It’s that time of year where once more the tabloid press, bloggers, online media etc. will be telling us all that next Monday (20th January 2020) is Blue Monday; the most depressing day of the year.
The concept of the 3rd Monday of the year, being the most depressing day, stems from an article for Sky Travel magazine in 2005 by Cliff Arnall who at the time of the publication going to print was a tutor of psychology at Cardiff University. The original publication went viral, and before long companies (including Specsavers, Northern Rail, Edinburgh Camber of Commerce, etc.) produced products and advertising campaigns to jump on the Blue Monday bandwagon. Even some mental health charities continue to keep the hashtag trending !
Interestingly enough, Cliff Arnall now has a campaign called #StopBlueMonday to try and turn the tide of literature against the misunderstanding of Blue Monday formula that he created. However, it is a bit of a Pandora’s box, as there are already social media hashtags trending for #BlueMonday one week ahead of the 3rd Monday of January 2020.
You could argue that it is “just a bit of fun” or that it “raises serious issues“. Yes to both, but there are better ways to highlight mental health and wellbeing, that are based on good quality science. It will eventually be good and robust science, that will help with improving people’s poor mental health and wellbeing, or prevent poor mental health from taking over people’s lives in the first place. Liking and sharing articles about Blue Monday on Facebook, or retweeting the hashtag on Twitter, or buying the Daily Mail to read up on it, helps to spread misinformation. Misinformation erodes our quest for knowledge as we develop cognitive biases, such as confirmation and selection bias, which can lead the masses seeing academics as part of the social elite, which can lead to all kinds of societal problems (you only need to look at the damage the “anti-vaxxer” movement or “pro-plaguers” have created in recent years).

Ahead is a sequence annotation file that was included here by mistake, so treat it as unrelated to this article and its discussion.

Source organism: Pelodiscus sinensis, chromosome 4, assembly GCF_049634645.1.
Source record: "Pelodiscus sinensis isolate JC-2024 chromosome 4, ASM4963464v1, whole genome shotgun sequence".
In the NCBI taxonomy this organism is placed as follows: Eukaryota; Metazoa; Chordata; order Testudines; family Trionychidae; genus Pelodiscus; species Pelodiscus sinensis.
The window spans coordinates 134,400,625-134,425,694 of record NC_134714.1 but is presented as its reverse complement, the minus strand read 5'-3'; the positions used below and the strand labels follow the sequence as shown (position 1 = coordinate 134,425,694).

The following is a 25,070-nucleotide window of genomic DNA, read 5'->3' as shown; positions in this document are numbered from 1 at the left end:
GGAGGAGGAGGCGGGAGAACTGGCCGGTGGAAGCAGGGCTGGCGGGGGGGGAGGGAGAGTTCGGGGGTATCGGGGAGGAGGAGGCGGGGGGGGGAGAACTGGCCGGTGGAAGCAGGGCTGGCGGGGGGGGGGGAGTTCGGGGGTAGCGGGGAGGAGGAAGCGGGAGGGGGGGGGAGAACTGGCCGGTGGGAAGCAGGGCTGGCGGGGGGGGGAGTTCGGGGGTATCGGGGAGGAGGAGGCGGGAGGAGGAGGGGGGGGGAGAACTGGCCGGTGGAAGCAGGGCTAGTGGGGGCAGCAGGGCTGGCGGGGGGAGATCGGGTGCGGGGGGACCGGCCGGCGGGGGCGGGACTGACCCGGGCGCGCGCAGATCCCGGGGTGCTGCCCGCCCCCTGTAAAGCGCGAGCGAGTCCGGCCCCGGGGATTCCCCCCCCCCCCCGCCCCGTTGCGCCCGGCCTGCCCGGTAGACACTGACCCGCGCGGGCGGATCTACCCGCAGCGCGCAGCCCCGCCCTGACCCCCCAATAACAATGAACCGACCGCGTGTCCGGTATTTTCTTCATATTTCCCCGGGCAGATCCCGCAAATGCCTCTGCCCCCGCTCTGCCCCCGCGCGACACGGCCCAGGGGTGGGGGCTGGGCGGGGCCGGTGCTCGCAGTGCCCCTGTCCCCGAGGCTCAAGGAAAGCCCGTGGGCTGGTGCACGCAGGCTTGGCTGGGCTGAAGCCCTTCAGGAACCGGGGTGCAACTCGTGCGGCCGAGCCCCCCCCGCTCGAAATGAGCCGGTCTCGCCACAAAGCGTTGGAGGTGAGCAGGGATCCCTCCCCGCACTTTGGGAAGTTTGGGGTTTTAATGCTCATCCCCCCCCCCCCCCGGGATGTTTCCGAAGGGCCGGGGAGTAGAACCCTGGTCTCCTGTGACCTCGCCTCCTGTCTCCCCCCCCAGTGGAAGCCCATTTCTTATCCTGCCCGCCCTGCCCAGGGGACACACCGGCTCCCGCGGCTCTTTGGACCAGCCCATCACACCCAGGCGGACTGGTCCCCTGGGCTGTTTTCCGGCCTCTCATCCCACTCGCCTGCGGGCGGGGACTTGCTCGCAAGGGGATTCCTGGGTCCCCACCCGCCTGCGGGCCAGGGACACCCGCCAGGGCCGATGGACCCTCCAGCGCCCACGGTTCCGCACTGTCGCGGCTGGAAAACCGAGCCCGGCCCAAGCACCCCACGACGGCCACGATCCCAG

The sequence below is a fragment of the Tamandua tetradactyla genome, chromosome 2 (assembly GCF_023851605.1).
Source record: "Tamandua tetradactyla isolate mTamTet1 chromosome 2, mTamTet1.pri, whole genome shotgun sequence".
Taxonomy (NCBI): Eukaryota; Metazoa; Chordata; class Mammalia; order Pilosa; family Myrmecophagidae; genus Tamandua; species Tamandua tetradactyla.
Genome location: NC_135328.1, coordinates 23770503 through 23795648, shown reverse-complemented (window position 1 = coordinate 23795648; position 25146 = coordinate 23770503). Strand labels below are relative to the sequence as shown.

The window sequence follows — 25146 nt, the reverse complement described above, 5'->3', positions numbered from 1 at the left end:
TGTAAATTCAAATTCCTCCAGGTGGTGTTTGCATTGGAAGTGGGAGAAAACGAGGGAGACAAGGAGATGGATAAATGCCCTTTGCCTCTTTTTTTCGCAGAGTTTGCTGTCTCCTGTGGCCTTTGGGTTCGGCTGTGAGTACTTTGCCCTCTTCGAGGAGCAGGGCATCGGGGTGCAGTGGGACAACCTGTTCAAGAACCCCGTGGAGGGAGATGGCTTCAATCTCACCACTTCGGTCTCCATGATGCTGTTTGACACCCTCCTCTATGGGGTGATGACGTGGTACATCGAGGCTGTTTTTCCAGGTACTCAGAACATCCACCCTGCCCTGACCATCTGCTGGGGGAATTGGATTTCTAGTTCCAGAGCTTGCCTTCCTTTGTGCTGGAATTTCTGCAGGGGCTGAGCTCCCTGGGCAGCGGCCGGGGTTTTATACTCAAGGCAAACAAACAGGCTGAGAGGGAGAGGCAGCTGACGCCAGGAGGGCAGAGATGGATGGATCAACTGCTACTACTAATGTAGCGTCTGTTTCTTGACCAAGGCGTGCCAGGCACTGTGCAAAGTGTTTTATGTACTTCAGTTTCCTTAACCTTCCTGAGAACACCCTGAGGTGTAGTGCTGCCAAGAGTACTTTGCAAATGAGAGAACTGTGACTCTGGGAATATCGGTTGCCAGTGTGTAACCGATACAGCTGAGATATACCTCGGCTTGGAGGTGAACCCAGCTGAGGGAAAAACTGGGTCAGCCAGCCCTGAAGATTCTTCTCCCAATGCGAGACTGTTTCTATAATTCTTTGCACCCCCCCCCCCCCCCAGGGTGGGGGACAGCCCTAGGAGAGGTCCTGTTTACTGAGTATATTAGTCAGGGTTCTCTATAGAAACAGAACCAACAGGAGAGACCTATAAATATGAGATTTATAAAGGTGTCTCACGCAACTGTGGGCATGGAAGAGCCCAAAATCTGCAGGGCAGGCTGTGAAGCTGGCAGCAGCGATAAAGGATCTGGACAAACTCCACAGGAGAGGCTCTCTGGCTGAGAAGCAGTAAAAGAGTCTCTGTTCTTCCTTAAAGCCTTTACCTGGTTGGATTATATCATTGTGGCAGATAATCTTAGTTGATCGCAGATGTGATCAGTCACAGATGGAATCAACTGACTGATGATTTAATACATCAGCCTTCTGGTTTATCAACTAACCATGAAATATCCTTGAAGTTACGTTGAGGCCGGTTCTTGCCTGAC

Real depression isn’t simple. You can’t come up with a simple equation like the one used for Blue Monday (and that equation isn’t even mathematically correct according to Dr Ben Goldacre in his Bad Science column for the Guardian newspaper). Depression is an over used word “I’m so depressed” meaning, I am a little bit down; or “That’s so depressing” referring to my liking of a 1983 house classic by my teenage son. True clinical depression is disabling, it is a chronic condition that impacts on your relationships, your work, your daily functioning. It is a horrible condition that according to the World Health Organization effects around 264,000,000 people world wide. It is the leading cause of disability worldwide, and has a significant stigma attached to it. By trivializing depression through Blue Monday, we are creating a self-fulfilling prophecy for those who are genuinely struggling, as well as for those who aren’t struggling with their mood.